To the editor:
Much is being made in Washington about the "pork" in the budget. Spending bills for 2008 include $17 billion in earmarks, many, if not most, of dubious value.
Pointing them out has taken on the aura of sport for politicians.
The hard facts are that these pork items are nothing compared to entitlement costs.
Social Security, Medicare, Medicaid, health care for veterans and other automatic benefits are about 30 percent of the federal budget, of around $820 billion a year.
Health care benefits, if left unchecked, will grow in three decades to numbers beyond imagination.
Congress and the new president must make hard choices in trying to reduce the strains on the federal budget.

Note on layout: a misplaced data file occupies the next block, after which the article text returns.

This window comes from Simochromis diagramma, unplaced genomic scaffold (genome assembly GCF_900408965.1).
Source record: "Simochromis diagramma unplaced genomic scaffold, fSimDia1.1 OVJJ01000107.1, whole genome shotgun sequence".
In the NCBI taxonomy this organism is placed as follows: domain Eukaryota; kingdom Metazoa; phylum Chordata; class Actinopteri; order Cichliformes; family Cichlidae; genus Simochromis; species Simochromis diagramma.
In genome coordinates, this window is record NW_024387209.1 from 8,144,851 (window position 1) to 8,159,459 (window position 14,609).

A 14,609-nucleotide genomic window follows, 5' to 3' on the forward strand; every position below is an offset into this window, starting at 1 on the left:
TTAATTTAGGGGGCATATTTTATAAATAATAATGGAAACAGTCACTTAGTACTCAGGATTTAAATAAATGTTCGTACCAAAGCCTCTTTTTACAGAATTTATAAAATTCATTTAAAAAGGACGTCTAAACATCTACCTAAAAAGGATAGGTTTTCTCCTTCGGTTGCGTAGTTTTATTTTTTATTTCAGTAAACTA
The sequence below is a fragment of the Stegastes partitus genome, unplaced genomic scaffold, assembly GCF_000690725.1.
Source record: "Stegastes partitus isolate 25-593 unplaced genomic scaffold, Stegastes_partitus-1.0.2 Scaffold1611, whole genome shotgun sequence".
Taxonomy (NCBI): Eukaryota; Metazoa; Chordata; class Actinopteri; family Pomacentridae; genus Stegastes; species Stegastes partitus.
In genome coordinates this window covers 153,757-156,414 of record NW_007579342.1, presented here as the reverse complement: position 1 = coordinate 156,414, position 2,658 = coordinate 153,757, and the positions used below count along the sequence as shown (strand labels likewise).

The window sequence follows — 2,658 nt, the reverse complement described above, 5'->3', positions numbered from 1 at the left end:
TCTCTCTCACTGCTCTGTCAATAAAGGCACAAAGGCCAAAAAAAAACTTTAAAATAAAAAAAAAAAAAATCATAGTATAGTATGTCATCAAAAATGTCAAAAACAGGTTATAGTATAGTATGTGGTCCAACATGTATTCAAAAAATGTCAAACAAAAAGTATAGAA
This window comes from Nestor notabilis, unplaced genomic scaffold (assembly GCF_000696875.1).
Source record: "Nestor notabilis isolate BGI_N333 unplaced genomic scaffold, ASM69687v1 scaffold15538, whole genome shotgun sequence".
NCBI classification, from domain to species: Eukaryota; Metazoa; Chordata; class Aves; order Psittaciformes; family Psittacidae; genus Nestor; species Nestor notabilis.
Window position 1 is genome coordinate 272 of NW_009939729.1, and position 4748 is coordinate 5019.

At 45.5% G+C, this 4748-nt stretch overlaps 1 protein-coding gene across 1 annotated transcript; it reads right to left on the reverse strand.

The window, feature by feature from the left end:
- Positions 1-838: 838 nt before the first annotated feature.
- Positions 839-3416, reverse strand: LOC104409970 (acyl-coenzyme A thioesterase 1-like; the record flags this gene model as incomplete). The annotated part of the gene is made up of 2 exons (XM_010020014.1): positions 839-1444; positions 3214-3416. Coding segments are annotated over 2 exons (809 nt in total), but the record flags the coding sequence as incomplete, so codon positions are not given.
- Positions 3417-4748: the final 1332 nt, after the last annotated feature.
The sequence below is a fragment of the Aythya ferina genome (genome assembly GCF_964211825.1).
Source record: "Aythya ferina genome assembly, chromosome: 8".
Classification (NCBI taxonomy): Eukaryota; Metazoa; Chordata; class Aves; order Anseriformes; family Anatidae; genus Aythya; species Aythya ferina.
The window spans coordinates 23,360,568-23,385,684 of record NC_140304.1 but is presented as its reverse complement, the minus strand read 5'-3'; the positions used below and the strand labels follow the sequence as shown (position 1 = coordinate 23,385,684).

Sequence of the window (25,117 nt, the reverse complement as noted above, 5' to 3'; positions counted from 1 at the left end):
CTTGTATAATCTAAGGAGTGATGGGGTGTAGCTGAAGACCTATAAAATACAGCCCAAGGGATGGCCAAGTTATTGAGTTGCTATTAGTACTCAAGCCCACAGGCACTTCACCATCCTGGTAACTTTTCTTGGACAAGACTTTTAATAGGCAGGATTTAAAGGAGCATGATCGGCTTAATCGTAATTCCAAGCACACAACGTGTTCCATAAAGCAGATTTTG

Some of the toughest, unpopular actions could be cutting benefits, limiting eligibility, hiking taxes.
The longer "politics as usual" is practiced, the more painful will be the cure.
This certainly is a time for the highest level of statesmanship and bipartisanship to be applied with courage in the face of interest groups who will certainly scream and want other, not them, to take the hits necessary for the benefit of all.